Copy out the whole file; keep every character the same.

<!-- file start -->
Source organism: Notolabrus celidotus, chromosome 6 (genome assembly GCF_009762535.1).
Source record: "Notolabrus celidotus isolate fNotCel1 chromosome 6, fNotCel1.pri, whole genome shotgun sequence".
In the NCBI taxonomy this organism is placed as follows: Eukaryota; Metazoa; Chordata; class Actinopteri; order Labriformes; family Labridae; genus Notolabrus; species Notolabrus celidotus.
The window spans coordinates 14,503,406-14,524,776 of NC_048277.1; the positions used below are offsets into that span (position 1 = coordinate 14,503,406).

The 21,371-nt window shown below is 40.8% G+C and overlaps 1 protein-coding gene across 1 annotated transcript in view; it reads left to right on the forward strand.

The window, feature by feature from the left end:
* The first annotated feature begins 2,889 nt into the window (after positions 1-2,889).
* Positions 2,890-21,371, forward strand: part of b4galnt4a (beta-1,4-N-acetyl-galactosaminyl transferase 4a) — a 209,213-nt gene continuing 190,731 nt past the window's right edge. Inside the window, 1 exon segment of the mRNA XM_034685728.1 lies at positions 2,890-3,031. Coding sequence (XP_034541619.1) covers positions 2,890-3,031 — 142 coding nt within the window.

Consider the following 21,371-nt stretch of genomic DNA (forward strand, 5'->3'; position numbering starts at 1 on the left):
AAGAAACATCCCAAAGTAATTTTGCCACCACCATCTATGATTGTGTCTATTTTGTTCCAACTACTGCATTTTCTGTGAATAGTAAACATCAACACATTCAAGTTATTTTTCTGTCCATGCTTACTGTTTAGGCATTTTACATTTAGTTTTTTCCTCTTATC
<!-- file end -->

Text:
Source organism: Notolabrus celidotus, chromosome 6 (genome assembly GCF_009762535.1).
Source record: "Notolabrus celidotus isolate fNotCel1 chromosome 6, fNotCel1.pri, whole genome shotgun sequence".
In the NCBI taxonomy this organism is placed as follows: Eukaryota; Metazoa; Chordata; class Actinopteri; order Labriformes; family Labridae; genus Notolabrus; species Notolabrus celidotus.
The window spans coordinates 14,503,406-14,524,776 of NC_048277.1; the positions used below are offsets into that span (position 1 = coordinate 14,503,406).

The 21,371-nt window shown below is 40.8% G+C and overlaps 1 protein-coding gene across 1 annotated transcript in view; it reads left to right on the forward strand.

The window, feature by feature from the left end:
* The first annotated feature begins 2,889 nt into the window (after positions 1-2,889).
* Positions 2,890-21,371, forward strand: part of b4galnt4a (beta-1,4-N-acetyl-galactosaminyl transferase 4a) — a 209,213-nt gene continuing 190,731 nt past the window's right edge. Inside the window, 1 exon segment of the mRNA XM_034685728.1 lies at positions 2,890-3,031. Coding sequence (XP_034541619.1) covers positions 2,890-3,031 — 142 coding nt within the window.

Consider the following 21,371-nt stretch of genomic DNA (forward strand, 5'->3'; position numbering starts at 1 on the left):
AAGAAACATCCCAAAGTAATTTTGCCACCACCATCTATGATTGTGTCTATTTTGTTCCAACTACTGCATTTTCTGTGAATAGTAAACATCAACACATTCAAGTTATTTTTCTGTCCATGCTTACTGTTTAGGCATTTTACATTTAGTTTTTTCCTCTTATC